Last edited: Apr 7, 2010
  4. Diederick

    Diederick Registered Member

    I'm not really into this field but, doesn't Interpol pretty much cover this?

    We don't want another NATO.
     
  5. Nevyrmoore

    Nevyrmoore AKA Ass-Bandit

    Yeah, I was thinking of Interpol when I saw this.

    Could someone please inform us as to how this idea and Interpol differ?
     
  6. Smelnick

    Smelnick Creeping On You V.I.P.

    Reading through, it seems like a neccesary and decent idea. I think it would only work well if it had the support of the larger nations like, us, canada, china and UK. Civilian oversight would be a decent idea to make sure the force doesn't get power hungry. Ideas are just that though, ideas. Until people get over a fear of a world government, and until nation leaders start operating with the nation's and world's best interest instead of their own, I can't see a unified national law enforcement force happening easily.
     
  7. MAgnum9987

    MAgnum9987 Do What Thou Wilt

    This is a little different from Interpol. Interpol has many restraints on it.

    Quote Wikipedia
    As you can see, Interpol does not do actual work and acts rather as a liaison between different agencies and holds data and information on international crime.

    EI wants an agency that makes arrests, holds criminals, and does law enforcement work, rather than just help with it.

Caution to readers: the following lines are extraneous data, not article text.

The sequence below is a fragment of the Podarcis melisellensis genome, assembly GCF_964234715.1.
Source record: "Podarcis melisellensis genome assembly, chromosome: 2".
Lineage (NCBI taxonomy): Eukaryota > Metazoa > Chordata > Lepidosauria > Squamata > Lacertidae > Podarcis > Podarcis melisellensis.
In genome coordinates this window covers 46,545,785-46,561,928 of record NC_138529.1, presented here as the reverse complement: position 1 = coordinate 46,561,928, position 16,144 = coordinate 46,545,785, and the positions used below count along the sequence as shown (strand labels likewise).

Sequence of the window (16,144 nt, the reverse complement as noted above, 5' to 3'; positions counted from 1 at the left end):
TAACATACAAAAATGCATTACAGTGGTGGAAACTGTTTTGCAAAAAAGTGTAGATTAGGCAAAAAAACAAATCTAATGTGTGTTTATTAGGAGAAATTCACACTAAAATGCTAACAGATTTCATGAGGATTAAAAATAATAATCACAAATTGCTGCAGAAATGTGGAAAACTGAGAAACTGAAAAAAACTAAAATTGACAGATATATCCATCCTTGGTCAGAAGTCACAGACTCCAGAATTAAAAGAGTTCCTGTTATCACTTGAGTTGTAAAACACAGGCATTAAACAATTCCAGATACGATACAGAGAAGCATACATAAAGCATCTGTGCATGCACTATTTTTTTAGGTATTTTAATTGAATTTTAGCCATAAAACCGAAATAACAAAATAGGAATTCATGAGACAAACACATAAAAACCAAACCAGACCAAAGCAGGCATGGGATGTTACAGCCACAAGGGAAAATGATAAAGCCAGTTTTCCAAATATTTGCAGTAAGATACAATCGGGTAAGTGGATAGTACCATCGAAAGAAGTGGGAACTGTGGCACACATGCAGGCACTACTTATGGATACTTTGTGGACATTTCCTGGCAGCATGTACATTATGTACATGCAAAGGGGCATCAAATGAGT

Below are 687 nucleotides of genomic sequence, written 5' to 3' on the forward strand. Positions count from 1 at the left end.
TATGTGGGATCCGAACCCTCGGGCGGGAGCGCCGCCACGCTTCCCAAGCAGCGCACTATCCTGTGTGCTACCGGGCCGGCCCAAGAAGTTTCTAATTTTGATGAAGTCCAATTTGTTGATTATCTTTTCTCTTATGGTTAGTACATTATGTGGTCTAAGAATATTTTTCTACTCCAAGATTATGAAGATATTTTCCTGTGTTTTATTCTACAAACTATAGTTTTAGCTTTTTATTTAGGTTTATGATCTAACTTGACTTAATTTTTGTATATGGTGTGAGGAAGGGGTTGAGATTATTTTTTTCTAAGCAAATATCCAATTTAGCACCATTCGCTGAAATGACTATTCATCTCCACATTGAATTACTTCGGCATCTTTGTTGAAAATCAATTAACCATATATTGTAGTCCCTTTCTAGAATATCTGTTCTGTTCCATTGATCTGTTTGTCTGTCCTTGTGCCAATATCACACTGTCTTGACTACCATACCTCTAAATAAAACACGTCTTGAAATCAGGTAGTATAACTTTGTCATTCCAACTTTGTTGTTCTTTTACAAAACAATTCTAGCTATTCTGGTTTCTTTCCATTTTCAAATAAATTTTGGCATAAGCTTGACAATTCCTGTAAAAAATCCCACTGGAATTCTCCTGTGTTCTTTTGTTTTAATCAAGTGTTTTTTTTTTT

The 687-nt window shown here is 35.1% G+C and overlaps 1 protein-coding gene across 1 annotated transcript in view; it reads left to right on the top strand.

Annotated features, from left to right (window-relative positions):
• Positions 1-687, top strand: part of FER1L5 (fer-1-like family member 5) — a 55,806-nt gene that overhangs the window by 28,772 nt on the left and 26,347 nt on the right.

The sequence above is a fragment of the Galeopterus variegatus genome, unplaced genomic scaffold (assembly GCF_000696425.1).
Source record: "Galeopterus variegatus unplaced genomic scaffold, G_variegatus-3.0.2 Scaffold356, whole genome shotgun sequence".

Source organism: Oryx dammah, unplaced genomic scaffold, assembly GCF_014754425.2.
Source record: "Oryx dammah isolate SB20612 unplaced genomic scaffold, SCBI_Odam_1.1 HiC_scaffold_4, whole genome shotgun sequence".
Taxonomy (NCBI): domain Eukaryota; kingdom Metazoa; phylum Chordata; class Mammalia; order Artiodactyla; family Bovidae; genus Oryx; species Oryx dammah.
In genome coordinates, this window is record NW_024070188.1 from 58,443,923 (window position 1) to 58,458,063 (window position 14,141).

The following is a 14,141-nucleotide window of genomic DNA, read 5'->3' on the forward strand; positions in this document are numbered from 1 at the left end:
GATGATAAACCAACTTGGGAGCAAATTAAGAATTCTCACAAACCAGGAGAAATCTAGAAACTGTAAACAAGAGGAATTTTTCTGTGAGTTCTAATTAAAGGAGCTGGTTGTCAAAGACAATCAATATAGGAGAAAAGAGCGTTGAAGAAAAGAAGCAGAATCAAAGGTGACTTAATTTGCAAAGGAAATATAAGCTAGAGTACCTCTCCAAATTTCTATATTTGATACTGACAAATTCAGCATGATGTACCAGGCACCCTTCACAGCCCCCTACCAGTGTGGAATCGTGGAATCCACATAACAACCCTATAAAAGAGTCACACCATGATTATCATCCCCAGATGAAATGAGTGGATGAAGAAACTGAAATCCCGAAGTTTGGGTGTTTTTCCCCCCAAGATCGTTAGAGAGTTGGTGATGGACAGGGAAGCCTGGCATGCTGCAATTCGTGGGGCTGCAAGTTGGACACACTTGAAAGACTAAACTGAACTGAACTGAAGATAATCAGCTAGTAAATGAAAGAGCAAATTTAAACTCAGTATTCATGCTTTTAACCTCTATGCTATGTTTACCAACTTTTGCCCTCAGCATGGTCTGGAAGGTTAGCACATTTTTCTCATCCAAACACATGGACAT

And thats a good idea. A well planned, worded, and thought out constitution for such an agency could allow it to work out. It needs to state what the organization can and can't do, what its agents can and cannot do, and outline its structure so that it can work effectively.

    I believe it could be modeled following both the CIA and FBI, in the way it acts internationally.
     
  8. Mistyshari

    Mistyshari New Member

    International Law enforcement is a law. It is a set of rules and regulation.It predicts the exchanging the import or export for one country to another.This law is used for our security of plane.
     
  9. Boredie

    Boredie In need of Entertainment

    After reading the quote from wiki it seems to me that a body like Interpol is what is needed to deal with terrorism. Meaning, that such an agency will act as a liaison between the anti-terrorist agencies of the member countries, providing communications and database assistance, if not more.